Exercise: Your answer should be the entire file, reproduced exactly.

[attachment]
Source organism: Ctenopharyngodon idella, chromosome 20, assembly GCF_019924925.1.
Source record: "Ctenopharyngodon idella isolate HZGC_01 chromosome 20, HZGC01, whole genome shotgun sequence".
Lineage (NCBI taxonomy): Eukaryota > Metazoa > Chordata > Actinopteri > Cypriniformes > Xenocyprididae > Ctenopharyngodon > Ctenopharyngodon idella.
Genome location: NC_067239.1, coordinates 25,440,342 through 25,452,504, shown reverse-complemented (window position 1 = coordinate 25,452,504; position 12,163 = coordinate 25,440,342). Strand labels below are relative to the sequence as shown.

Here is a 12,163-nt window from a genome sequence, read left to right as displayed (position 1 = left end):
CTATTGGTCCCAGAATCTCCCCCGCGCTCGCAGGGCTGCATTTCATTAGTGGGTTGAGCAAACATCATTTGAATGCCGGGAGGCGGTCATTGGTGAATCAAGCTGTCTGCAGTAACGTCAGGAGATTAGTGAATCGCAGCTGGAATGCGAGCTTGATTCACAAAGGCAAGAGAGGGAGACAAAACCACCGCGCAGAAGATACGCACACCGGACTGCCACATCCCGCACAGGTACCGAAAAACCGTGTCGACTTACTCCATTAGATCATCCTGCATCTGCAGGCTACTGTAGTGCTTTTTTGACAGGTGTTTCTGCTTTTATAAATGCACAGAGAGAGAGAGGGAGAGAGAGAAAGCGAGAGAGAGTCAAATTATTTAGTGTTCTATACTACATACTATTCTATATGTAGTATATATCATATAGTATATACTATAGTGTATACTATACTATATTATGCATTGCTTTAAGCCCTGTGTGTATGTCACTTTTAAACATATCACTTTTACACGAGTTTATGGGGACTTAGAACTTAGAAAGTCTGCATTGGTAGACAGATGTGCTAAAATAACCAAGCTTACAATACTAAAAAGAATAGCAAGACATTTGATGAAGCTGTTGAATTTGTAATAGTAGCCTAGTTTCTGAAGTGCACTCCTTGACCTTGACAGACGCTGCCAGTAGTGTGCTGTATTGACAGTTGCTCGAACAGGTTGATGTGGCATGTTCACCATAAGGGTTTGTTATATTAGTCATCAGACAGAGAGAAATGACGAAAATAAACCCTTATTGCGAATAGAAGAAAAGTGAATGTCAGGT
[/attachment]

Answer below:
Source organism: Ctenopharyngodon idella, chromosome 20, assembly GCF_019924925.1.
Source record: "Ctenopharyngodon idella isolate HZGC_01 chromosome 20, HZGC01, whole genome shotgun sequence".
Lineage (NCBI taxonomy): Eukaryota > Metazoa > Chordata > Actinopteri > Cypriniformes > Xenocyprididae > Ctenopharyngodon > Ctenopharyngodon idella.
Genome location: NC_067239.1, coordinates 25,440,342 through 25,452,504, shown reverse-complemented (window position 1 = coordinate 25,452,504; position 12,163 = coordinate 25,440,342). Strand labels below are relative to the sequence as shown.

Here is a 12,163-nt window from a genome sequence, read left to right as displayed (position 1 = left end):
CTATTGGTCCCAGAATCTCCCCCGCGCTCGCAGGGCTGCATTTCATTAGTGGGTTGAGCAAACATCATTTGAATGCCGGGAGGCGGTCATTGGTGAATCAAGCTGTCTGCAGTAACGTCAGGAGATTAGTGAATCGCAGCTGGAATGCGAGCTTGATTCACAAAGGCAAGAGAGGGAGACAAAACCACCGCGCAGAAGATACGCACACCGGACTGCCACATCCCGCACAGGTACCGAAAAACCGTGTCGACTTACTCCATTAGATCATCCTGCATCTGCAGGCTACTGTAGTGCTTTTTTGACAGGTGTTTCTGCTTTTATAAATGCACAGAGAGAGAGAGGGAGAGAGAGAAAGCGAGAGAGAGTCAAATTATTTAGTGTTCTATACTACATACTATTCTATATGTAGTATATATCATATAGTATATACTATAGTGTATACTATACTATATTATGCATTGCTTTAAGCCCTGTGTGTATGTCACTTTTAAACATATCACTTTTACACGAGTTTATGGGGACTTAGAACTTAGAAAGTCTGCATTGGTAGACAGATGTGCTAAAATAACCAAGCTTACAATACTAAAAAGAATAGCAAGACATTTGATGAAGCTGTTGAATTTGTAATAGTAGCCTAGTTTCTGAAGTGCACTCCTTGACCTTGACAGACGCTGCCAGTAGTGTGCTGTATTGACAGTTGCTCGAACAGGTTGATGTGGCATGTTCACCATAAGGGTTTGTTATATTAGTCATCAGACAGAGAGAAATGACGAAAATAAACCCTTATTGCGAATAGAAGAAAAGTGAATGTCAGGT